Back to the survival of family farms, it’s clear that crowd sourcing couldn’t produce anywhere close to enough money to push back the forces of corporate farming under a series of interprovincial and international trade agreements that reinforce them. To take a stand and protect vulnerable family farms would require government involvement. It would require a dramatically different policy framework and an array of new tax subventions, not a few thousand dollars from some well meaning people for one jeopardized farm.
The disparity between the scale of the problem and the attempted solution is so obvious that it calls into doubt the sincerity or the sanity of the farmer and his donors. But here is where the power of crowd sourcing is overlooked.
People are doing what banks and stock exchanges, governments and private foundations cannot. In the constant discourse between individuals and collective institutions, crowd sourcing is symptomatic of a massive disconnect.
It could change the way we do political math. A vote is counted once per person. However a politician treats an angry letter from a constituent as if many people might share that point
of view. When someone joins a crowd sourcing campaign and sends money to fund something that no institution will touch, is it not more significant than a vote or a letter?
After all, votes are free. They are a constitutionally guaranteed right. Likewise letters are free or almost free (snail mail). But donations and investments entail a financial commitment, and that makes it a more reliable signal of what people care about.
Crowd sourcing allows people to vote with their wallets, and that sends a signal that shouldn’t be ignored. Governments and financial institutions should tune their policies and programs in response to the trends indicated by these millions of micro-investments and donations.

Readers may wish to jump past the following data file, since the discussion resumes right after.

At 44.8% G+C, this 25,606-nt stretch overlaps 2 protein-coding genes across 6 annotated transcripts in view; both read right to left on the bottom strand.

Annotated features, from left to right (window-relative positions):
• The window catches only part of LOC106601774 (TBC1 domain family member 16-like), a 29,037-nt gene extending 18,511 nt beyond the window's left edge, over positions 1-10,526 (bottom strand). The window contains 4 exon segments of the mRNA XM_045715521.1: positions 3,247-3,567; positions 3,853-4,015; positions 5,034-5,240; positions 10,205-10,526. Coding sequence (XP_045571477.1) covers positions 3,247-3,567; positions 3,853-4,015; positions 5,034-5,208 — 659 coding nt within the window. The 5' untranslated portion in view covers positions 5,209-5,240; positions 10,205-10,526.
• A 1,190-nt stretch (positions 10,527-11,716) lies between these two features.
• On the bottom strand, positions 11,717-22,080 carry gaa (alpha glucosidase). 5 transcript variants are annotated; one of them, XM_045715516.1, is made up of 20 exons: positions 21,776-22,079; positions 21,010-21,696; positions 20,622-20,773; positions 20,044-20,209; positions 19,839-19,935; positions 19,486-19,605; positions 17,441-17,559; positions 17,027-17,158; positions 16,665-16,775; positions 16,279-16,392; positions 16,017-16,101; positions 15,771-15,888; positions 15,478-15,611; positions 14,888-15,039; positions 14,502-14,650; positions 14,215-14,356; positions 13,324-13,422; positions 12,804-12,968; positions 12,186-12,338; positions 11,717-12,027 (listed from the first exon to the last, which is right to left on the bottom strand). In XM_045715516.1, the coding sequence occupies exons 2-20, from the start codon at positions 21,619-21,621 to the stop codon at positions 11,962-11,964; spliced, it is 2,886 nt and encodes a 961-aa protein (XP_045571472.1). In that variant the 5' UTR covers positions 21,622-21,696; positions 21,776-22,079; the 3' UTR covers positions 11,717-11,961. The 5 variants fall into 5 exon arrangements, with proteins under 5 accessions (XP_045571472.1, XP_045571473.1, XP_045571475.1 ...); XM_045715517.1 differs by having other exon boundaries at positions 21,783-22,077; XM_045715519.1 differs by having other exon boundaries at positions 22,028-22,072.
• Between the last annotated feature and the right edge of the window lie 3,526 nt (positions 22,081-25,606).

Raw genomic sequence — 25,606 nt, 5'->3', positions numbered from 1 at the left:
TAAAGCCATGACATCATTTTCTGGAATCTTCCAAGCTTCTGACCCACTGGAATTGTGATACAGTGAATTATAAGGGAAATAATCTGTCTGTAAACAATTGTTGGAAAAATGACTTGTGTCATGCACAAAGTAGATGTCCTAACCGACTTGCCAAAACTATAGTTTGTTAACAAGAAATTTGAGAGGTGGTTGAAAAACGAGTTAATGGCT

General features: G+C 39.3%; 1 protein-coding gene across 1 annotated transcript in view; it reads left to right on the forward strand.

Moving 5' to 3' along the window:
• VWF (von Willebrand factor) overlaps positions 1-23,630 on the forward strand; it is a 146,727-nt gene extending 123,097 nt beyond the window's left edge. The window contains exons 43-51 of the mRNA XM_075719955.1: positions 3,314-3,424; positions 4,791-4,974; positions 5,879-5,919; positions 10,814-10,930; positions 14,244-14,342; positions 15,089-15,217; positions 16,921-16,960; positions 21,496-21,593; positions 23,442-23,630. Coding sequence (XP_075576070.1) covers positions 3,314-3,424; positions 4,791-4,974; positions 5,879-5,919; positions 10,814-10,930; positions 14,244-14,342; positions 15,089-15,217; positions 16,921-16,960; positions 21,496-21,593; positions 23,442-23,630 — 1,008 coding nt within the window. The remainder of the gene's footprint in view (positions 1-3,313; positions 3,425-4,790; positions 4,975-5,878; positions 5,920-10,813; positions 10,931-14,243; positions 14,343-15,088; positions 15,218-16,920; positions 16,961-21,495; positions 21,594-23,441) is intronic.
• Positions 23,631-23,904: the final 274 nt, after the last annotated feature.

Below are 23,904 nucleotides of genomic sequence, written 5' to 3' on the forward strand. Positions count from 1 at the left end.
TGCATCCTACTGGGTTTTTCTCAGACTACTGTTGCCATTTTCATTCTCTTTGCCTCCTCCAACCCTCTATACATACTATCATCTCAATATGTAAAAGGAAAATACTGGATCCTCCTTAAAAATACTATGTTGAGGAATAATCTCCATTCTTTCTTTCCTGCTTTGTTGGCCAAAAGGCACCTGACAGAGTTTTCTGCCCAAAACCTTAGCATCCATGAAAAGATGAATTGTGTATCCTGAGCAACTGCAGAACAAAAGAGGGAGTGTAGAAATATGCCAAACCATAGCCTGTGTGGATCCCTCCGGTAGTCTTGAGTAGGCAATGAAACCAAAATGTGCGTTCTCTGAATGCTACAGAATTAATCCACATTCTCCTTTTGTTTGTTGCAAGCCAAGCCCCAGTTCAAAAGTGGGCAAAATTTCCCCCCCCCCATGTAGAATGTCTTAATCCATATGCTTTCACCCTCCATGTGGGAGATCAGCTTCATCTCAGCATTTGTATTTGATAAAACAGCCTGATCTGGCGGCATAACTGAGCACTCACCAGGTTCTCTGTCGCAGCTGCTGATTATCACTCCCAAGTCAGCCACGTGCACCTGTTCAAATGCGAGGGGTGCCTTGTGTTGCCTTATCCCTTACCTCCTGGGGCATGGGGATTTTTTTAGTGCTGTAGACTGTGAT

These aren’t frivolous gestures from privileged people. They are ordinary people giving real money to things they care about. And there are more of them every year.
The rapidity of their growth holds even greater lessons for our institutions than the priorities implied by the things they fund. The number of crowd funding platforms has doubled in the past three years. They are expected to generate $5.18 billion worldwide this year, an increase of $3.60 billion since 2011. Three billion is being raised this way in North America alone.
Although the scale isn’t huge relative to the vast amounts invested or donated by other means (Americans donated $316.23 billion in 2012, for example), it’s meaningful because it’s still in its formative stage, because it’s growing far faster than other forms of investment and philanthropy, and because it works in spite of all the other ways of pooling resources. Remember, these platforms are growing because fund contributors and fund recipients can’t accomplish what they want by conventional means. They exist because of deficiencies elsewhere.
Crowd sourcing will never become a substitute for public and private sector funding institutions. But these institutions ignore crowd sourcing at their peril.
As for the family farm, funding fell short of the farmer’s goal, which was only to raise a percentage of his financial obligations for a single year. Which shows that people who contribute money through crowd sourcing platforms aren’t just well-intentioned, they’re smart too.